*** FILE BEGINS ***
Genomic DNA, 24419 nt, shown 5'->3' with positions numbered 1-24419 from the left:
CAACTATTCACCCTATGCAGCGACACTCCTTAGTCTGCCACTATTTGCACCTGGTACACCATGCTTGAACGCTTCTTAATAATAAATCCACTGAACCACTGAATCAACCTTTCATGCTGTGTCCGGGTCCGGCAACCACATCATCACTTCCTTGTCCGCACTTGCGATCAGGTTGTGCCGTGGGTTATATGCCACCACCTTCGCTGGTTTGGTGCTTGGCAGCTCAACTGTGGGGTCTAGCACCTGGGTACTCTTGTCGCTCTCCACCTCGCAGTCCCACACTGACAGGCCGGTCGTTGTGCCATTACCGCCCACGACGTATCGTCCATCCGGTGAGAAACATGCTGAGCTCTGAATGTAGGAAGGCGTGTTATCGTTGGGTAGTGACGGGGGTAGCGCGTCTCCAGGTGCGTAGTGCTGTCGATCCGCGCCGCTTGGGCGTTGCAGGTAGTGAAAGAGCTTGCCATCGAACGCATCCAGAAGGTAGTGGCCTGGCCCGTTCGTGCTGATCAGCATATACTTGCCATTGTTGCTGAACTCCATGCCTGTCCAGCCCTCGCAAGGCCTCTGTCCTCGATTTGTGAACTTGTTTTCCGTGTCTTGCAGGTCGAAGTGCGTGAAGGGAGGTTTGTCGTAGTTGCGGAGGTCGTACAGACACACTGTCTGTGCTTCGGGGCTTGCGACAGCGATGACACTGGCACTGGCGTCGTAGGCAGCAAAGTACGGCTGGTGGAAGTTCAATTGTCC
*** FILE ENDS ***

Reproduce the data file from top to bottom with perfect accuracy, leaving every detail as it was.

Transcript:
Genomic DNA, 24419 nt, shown 5'->3' with positions numbered 1-24419 from the left:
CAACTATTCACCCTATGCAGCGACACTCCTTAGTCTGCCACTATTTGCACCTGGTACACCATGCTTGAACGCTTCTTAATAATAAATCCACTGAACCACTGAATCAACCTTTCATGCTGTGTCCGGGTCCGGCAACCACATCATCACTTCCTTGTCCGCACTTGCGATCAGGTTGTGCCGTGGGTTATATGCCACCACCTTCGCTGGTTTGGTGCTTGGCAGCTCAACTGTGGGGTCTAGCACCTGGGTACTCTTGTCGCTCTCCACCTCGCAGTCCCACACTGACAGGCCGGTCGTTGTGCCATTACCGCCCACGACGTATCGTCCATCCGGTGAGAAACATGCTGAGCTCTGAATGTAGGAAGGCGTGTTATCGTTGGGTAGTGACGGGGGTAGCGCGTCTCCAGGTGCGTAGTGCTGTCGATCCGCGCCGCTTGGGCGTTGCAGGTAGTGAAAGAGCTTGCCATCGAACGCATCCAGAAGGTAGTGGCCTGGCCCGTTCGTGCTGATCAGCATATACTTGCCATTGTTGCTGAACTCCATGCCTGTCCAGCCCTCGCAAGGCCTCTGTCCTCGATTTGTGAACTTGTTTTCCGTGTCTTGCAGGTCGAAGTGCGTGAAGGGAGGTTTGTCGTAGTTGCGGAGGTCGTACAGACACACTGTCTGTGCTTCGGGGCTTGCGACAGCGATGACACTGGCACTGGCGTCGTAGGCAGCAAAGTACGGCTGGTGGAAGTTCAATTGTCC